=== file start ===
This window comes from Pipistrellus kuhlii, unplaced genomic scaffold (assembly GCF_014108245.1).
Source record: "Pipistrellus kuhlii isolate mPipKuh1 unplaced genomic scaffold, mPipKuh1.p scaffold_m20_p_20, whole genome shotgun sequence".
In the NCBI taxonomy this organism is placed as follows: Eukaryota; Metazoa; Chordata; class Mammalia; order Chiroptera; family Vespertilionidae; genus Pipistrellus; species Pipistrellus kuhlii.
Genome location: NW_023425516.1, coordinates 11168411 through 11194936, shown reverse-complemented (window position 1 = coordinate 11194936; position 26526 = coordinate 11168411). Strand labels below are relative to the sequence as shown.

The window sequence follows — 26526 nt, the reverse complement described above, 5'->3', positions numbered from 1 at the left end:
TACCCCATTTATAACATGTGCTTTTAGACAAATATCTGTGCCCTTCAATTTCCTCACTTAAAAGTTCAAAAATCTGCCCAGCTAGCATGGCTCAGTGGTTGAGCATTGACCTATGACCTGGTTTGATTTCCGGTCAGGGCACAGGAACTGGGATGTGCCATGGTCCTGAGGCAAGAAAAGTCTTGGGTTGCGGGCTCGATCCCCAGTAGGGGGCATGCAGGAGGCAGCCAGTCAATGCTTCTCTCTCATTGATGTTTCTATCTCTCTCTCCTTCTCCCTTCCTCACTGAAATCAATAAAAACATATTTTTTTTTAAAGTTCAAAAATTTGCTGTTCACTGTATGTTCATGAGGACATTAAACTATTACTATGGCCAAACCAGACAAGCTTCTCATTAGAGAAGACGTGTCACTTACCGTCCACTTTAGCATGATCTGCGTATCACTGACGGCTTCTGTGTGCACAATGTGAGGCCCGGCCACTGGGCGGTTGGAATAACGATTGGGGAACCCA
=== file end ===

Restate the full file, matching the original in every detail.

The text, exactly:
This window comes from Pipistrellus kuhlii, unplaced genomic scaffold (assembly GCF_014108245.1).
Source record: "Pipistrellus kuhlii isolate mPipKuh1 unplaced genomic scaffold, mPipKuh1.p scaffold_m20_p_20, whole genome shotgun sequence".
In the NCBI taxonomy this organism is placed as follows: Eukaryota; Metazoa; Chordata; class Mammalia; order Chiroptera; family Vespertilionidae; genus Pipistrellus; species Pipistrellus kuhlii.
Genome location: NW_023425516.1, coordinates 11168411 through 11194936, shown reverse-complemented (window position 1 = coordinate 11194936; position 26526 = coordinate 11168411). Strand labels below are relative to the sequence as shown.

The window sequence follows — 26526 nt, the reverse complement described above, 5'->3', positions numbered from 1 at the left end:
TACCCCATTTATAACATGTGCTTTTAGACAAATATCTGTGCCCTTCAATTTCCTCACTTAAAAGTTCAAAAATCTGCCCAGCTAGCATGGCTCAGTGGTTGAGCATTGACCTATGACCTGGTTTGATTTCCGGTCAGGGCACAGGAACTGGGATGTGCCATGGTCCTGAGGCAAGAAAAGTCTTGGGTTGCGGGCTCGATCCCCAGTAGGGGGCATGCAGGAGGCAGCCAGTCAATGCTTCTCTCTCATTGATGTTTCTATCTCTCTCTCCTTCTCCCTTCCTCACTGAAATCAATAAAAACATATTTTTTTTTAAAGTTCAAAAATTTGCTGTTCACTGTATGTTCATGAGGACATTAAACTATTACTATGGCCAAACCAGACAAGCTTCTCATTAGAGAAGACGTGTCACTTACCGTCCACTTTAGCATGATCTGCGTATCACTGACGGCTTCTGTGTGCACAATGTGAGGCCCGGCCACTGGGCGGTTGGAATAACGATTGGGGAACCCA